Jeremy Kittel, Michigan native and internationally-known violinist, and his trio are performing this weekend in Traverse City and Manistee. MyNorth Media’s entertainment writer Ross Boissoneau fills us in on the group’s background and accolades.
How he got his start
Michigan native Kittel grew up in Ann Arbor and Saline, earning his undergraduate degree from the University of Michigan and a Master’s in jazz violin from the Manhattan School of Music. He credits his parents with his interest in music. His mother built instruments, such as dulcimers and banjos, and had Kittel and his brother and sister take lessons. He saw his older brother playing violin and was smitten, and began like his brother with Suzuki at age five.
Classical lessons soon followed, and after attending the Scottish Games in Alma as a pre-teen, he began taking fiddle lessons as well as going to Scottish fiddle competitions, festivals and Irish sessions in Ann Arbor. Kittel soon began finding his way in bluegrass as well, and began studying jazz while in college. Today he’s at home in a variety of settings. Kittel has worked with a number of other musicians; Paquito D’Rivera, Mark O’Connor, Edgar Meyer, Chris Thile and the Assad brothers prominent among them. He also was a member of the jazz group Turtle Island Quartet for nearly five years.
Bluegrass, Celtic, jazz, folk, classical
Influences and Inspirations
Irish and Scottish fiddle music, Mark O’Connor, Miles Davis, John Coltrane
In 2015, Kittel co-composed “Bull Frogs Croon,” a new orchestral work featuring himself and vocalist Aoife O’Donovan as soloists. He is currently working on his fifth solo album. In addition to his own projects, he has composed and arranged for such artists as O’Donovan, Abigail Washburn, My Morning Jacket, Camera Obscura, Jars of Clay, and Yo Yo Ma and the Silk Road Ensemble. He has been a guest artist with several symphony orchestras, was twice featured on A Prairie Home Companion, and has performed around the world at venues as diverse as Carnegie Hall, the Kennedy Center, Bonnaroo and the Celtic Connections Festival in Scotland. Kittel is committed to the belief that music and the arts are central to the human experience; the passionate clinician and educator has taught at such programs as Berklee College of Music, Belmont University, The New School, International Music Academy of Pilsen, Zurich University of the Arts, Mark O’Connor Strings Camps, the Swannanoa Gathering and Valley of the Moon Scottish Fiddling School.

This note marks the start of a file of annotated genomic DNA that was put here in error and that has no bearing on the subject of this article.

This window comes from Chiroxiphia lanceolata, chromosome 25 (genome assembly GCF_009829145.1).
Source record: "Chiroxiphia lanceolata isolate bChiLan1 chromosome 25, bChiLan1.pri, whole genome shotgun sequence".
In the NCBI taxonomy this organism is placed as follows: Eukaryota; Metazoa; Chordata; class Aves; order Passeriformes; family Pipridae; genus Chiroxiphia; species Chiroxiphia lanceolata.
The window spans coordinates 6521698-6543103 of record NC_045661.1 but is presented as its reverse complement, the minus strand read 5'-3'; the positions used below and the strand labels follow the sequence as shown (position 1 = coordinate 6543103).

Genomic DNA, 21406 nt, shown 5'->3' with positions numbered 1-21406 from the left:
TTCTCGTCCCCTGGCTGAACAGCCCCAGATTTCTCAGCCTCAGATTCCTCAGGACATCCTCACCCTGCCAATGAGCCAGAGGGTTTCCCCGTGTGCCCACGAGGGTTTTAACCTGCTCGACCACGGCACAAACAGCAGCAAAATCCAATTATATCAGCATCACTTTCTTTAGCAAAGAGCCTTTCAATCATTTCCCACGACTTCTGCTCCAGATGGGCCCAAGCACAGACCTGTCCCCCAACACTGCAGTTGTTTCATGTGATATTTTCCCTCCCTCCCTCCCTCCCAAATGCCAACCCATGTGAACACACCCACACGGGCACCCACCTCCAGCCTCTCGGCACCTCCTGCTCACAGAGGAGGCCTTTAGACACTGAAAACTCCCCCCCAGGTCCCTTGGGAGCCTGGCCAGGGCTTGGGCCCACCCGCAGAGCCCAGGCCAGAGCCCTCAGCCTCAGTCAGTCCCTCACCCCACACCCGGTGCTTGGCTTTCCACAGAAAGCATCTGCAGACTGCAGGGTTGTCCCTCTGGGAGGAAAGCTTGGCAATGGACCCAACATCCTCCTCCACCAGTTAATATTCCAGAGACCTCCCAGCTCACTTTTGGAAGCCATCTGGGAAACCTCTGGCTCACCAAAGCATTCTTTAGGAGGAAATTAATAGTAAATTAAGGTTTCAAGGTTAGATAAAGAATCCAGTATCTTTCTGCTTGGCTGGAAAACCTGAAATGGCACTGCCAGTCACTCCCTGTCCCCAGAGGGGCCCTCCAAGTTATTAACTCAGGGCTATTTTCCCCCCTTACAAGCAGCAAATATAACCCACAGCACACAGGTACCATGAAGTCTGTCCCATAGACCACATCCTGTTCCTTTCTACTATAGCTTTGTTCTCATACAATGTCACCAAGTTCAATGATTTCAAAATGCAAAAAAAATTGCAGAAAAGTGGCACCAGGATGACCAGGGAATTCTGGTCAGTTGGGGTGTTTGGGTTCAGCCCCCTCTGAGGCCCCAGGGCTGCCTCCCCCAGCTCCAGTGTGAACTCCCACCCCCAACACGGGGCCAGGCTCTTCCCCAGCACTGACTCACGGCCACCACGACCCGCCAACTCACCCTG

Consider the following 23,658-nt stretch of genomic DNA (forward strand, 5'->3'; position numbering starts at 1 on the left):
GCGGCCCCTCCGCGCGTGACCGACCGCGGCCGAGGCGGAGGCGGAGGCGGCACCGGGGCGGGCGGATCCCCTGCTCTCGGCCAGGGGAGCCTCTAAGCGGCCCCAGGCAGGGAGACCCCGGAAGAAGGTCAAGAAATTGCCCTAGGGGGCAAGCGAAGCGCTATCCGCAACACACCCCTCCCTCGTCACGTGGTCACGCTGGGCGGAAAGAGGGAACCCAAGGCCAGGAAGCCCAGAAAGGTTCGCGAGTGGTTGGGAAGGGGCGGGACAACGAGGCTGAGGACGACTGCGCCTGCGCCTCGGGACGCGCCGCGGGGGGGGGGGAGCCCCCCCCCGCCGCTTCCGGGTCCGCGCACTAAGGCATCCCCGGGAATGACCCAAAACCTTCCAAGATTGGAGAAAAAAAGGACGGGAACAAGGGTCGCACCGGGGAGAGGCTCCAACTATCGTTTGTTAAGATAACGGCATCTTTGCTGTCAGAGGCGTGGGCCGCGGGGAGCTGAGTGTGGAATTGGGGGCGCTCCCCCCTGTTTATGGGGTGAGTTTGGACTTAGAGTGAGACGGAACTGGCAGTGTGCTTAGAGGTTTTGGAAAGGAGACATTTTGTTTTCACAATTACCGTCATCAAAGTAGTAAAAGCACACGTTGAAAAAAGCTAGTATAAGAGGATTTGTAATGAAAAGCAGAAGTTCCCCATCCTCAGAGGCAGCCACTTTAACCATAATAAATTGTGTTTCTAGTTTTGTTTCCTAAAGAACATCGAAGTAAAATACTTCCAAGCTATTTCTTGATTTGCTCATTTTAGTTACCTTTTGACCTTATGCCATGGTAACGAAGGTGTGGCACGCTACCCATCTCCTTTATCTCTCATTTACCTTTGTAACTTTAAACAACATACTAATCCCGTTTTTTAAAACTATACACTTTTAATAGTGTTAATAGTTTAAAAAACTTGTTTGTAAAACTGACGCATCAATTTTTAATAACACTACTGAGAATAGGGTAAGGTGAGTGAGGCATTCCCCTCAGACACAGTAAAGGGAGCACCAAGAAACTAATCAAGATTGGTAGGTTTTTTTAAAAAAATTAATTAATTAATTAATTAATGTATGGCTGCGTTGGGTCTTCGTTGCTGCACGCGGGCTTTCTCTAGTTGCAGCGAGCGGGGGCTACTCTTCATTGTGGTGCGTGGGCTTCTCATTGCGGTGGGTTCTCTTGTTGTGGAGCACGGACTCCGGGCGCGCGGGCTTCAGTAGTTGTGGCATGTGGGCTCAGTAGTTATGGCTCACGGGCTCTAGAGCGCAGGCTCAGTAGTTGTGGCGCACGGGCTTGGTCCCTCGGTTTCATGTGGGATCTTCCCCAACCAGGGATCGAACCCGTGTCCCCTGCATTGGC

Kittel is joined by his trio, mandolinist Josh Pinkham and Quinn Bachand, who plays guitar, banjo and bouzouki. The three appeared this summer at Lake Street Studios in Glen Arbor as part of the Manitou Music Festival. By the time Pinkham was 14 he had played on stage with nearly all of his mandolin heroes. He continues to push into new and old territory, including bluegrass, newgrass, jazz and classical music. David Grisman called him “one of the most important young improvisers on the acoustic scene today.” Bachand grew up on British Columbia’s Vancouver Island, the son of musicians who introduced him to the violin when he was 4 and the guitar at age 10; Bachand’s father is a luthier who custom made his son the guitar he now plays. He performs with his sister Qristina and has also toured nationally and internationally with Canadian fiddling icons Ashley MacIsaac and Natalie MacMaster.
“They are some of the best musicians I’ve ever met. I’ve been blown away by their creativity, spontaneity and commitment to their craft. They’re on par with any of the great classical artists we’ve had here this season.” – Olympic Music Festival artistic director Julio Elizalde
“As he traded licks with special guest Darol Anger, it was easy to see Jeremy as one of the leaders of the next generation of the virtual ‘republic of strings.’” – Fiddler Magazine
Venue/Date & Time
Milliken Auditorium, Traverse City, October 8
Ramsdell Theatre, Manistee, October 9
Go to MyNorthTickets.com.
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